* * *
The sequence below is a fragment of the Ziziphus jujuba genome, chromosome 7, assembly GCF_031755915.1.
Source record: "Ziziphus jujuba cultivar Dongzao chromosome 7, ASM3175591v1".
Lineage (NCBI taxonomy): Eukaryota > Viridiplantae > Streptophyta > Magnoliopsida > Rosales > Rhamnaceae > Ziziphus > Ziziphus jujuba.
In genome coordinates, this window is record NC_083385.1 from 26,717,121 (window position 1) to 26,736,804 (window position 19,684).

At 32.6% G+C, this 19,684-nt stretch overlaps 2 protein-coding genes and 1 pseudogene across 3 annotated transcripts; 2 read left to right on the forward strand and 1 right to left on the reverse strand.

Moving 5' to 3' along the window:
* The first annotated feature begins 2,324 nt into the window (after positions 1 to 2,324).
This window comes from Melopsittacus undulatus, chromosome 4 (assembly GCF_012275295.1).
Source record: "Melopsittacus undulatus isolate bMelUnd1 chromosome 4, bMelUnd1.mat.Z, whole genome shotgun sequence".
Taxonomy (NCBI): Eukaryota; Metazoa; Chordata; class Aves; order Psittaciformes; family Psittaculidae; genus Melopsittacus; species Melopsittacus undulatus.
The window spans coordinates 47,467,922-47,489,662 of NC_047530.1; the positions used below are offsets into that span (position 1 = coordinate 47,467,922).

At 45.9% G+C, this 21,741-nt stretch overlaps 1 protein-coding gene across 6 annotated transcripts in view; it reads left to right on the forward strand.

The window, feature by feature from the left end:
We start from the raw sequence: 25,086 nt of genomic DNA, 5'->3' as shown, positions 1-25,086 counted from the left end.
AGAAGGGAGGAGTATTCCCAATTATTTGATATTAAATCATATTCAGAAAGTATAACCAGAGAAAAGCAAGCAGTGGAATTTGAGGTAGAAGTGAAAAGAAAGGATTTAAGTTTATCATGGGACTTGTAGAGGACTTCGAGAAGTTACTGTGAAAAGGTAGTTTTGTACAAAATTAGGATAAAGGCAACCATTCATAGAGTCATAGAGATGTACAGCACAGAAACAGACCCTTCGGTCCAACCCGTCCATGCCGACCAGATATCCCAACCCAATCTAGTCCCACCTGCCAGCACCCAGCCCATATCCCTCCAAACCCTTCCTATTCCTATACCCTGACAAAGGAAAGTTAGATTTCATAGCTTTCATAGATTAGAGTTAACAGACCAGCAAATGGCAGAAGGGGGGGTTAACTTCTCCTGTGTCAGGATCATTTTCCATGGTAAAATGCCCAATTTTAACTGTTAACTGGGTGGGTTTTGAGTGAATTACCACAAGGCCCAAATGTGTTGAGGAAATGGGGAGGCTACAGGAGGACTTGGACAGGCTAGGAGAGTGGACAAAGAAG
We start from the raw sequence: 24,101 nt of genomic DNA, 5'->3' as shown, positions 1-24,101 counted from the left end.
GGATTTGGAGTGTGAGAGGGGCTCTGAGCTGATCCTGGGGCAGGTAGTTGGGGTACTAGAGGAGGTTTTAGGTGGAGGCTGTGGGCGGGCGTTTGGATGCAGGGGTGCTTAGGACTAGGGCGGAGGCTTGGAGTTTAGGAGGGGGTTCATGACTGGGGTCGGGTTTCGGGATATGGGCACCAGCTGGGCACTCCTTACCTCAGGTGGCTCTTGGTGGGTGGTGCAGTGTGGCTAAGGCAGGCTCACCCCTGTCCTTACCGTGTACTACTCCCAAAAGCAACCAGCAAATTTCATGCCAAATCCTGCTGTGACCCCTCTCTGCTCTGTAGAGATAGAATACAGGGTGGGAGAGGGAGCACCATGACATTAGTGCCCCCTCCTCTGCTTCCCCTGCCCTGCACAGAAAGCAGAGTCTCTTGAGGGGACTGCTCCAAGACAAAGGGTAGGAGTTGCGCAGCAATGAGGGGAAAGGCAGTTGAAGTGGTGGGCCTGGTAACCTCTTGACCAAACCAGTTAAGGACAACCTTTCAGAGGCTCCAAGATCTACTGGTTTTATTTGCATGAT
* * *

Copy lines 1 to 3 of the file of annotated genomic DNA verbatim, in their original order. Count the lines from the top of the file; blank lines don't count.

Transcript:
The sequence below is a fragment of the Ziziphus jujuba genome, chromosome 7, assembly GCF_031755915.1.
Source record: "Ziziphus jujuba cultivar Dongzao chromosome 7, ASM3175591v1".
Lineage (NCBI taxonomy): Eukaryota > Viridiplantae > Streptophyta > Magnoliopsida > Rosales > Rhamnaceae > Ziziphus > Ziziphus jujuba.